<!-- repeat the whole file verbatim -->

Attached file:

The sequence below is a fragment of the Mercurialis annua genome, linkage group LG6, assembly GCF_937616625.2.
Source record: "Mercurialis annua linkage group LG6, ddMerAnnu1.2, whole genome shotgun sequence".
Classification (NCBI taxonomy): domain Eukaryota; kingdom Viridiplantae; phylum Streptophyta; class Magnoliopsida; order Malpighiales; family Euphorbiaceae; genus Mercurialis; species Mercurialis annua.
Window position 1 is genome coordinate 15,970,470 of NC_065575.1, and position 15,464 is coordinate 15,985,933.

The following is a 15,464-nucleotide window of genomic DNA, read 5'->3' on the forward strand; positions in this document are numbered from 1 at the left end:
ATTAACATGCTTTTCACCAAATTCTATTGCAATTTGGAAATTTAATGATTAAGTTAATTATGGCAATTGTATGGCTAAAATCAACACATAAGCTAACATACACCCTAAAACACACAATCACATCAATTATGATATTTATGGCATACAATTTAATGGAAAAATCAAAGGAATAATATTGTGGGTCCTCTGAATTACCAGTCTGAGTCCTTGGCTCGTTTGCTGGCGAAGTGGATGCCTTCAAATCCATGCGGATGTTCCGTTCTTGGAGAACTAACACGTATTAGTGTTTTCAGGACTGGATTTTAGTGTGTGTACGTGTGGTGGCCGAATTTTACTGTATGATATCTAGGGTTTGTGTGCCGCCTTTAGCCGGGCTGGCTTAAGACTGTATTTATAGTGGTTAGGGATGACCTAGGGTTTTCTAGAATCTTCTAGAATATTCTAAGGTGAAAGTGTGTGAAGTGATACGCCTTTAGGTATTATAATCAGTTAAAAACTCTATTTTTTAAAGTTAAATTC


The sequence below is a fragment of the Mercurialis annua genome, linkage group LG6, assembly GCF_937616625.2.
Source record: "Mercurialis annua linkage group LG6, ddMerAnnu1.2, whole genome shotgun sequence".
Classification (NCBI taxonomy): domain Eukaryota; kingdom Viridiplantae; phylum Streptophyta; class Magnoliopsida; order Malpighiales; family Euphorbiaceae; genus Mercurialis; species Mercurialis annua.
Window position 1 is genome coordinate 15,970,470 of NC_065575.1, and position 15,464 is coordinate 15,985,933.

The following is a 15,464-nucleotide window of genomic DNA, read 5'->3' on the forward strand; positions in this document are numbered from 1 at the left end:
ATTAACATGCTTTTCACCAAATTCTATTGCAATTTGGAAATTTAATGATTAAGTTAATTATGGCAATTGTATGGCTAAAATCAACACATAAGCTAACATACACCCTAAAACACACAATCACATCAATTATGATATTTATGGCATACAATTTAATGGAAAAATCAAAGGAATAATATTGTGGGTCCTCTGAATTACCAGTCTGAGTCCTTGGCTCGTTTGCTGGCGAAGTGGATGCCTTCAAATCCATGCGGATGTTCCGTTCTTGGAGAACTAACACGTATTAGTGTTTTCAGGACTGGATTTTAGTGTGTGTACGTGTGGTGGCCGAATTTTACTGTATGATATCTAGGGTTTGTGTGCCGCCTTTAGCCGGGCTGGCTTAAGACTGTATTTATAGTGGTTAGGGATGACCTAGGGTTTTCTAGAATCTTCTAGAATATTCTAAGGTGAAAGTGTGTGAAGTGATACGCCTTTAGGTATTATAATCAGTTAAAAACTCTATTTTTTAAAGTTAAATTC